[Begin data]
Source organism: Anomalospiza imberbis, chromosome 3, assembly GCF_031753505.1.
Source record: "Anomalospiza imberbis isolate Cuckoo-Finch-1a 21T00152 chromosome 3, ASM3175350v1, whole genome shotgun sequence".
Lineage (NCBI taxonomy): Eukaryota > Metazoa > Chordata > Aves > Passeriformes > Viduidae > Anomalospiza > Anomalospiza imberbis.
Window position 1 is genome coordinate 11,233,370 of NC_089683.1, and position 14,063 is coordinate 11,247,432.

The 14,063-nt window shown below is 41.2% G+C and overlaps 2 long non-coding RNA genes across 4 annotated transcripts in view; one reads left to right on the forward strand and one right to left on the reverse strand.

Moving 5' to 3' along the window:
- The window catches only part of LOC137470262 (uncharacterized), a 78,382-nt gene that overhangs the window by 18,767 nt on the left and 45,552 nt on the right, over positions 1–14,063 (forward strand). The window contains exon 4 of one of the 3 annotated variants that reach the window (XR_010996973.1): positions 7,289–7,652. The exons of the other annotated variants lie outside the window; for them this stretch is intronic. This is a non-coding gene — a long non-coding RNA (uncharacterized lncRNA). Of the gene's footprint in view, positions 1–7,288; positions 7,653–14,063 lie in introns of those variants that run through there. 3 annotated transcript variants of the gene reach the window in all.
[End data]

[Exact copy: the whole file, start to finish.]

Source organism: Anomalospiza imberbis, chromosome 3, assembly GCF_031753505.1.
Source record: "Anomalospiza imberbis isolate Cuckoo-Finch-1a 21T00152 chromosome 3, ASM3175350v1, whole genome shotgun sequence".
Lineage (NCBI taxonomy): Eukaryota > Metazoa > Chordata > Aves > Passeriformes > Viduidae > Anomalospiza > Anomalospiza imberbis.
Window position 1 is genome coordinate 11,233,370 of NC_089683.1, and position 14,063 is coordinate 11,247,432.

The 14,063-nt window shown below is 41.2% G+C and overlaps 2 long non-coding RNA genes across 4 annotated transcripts in view; one reads left to right on the forward strand and one right to left on the reverse strand.

Moving 5' to 3' along the window:
- The window catches only part of LOC137470262 (uncharacterized), a 78,382-nt gene that overhangs the window by 18,767 nt on the left and 45,552 nt on the right, over positions 1–14,063 (forward strand). The window contains exon 4 of one of the 3 annotated variants that reach the window (XR_010996973.1): positions 7,289–7,652. The exons of the other annotated variants lie outside the window; for them this stretch is intronic. This is a non-coding gene — a long non-coding RNA (uncharacterized lncRNA). Of the gene's footprint in view, positions 1–7,288; positions 7,653–14,063 lie in introns of those variants that run through there. 3 annotated transcript variants of the gene reach the window in all.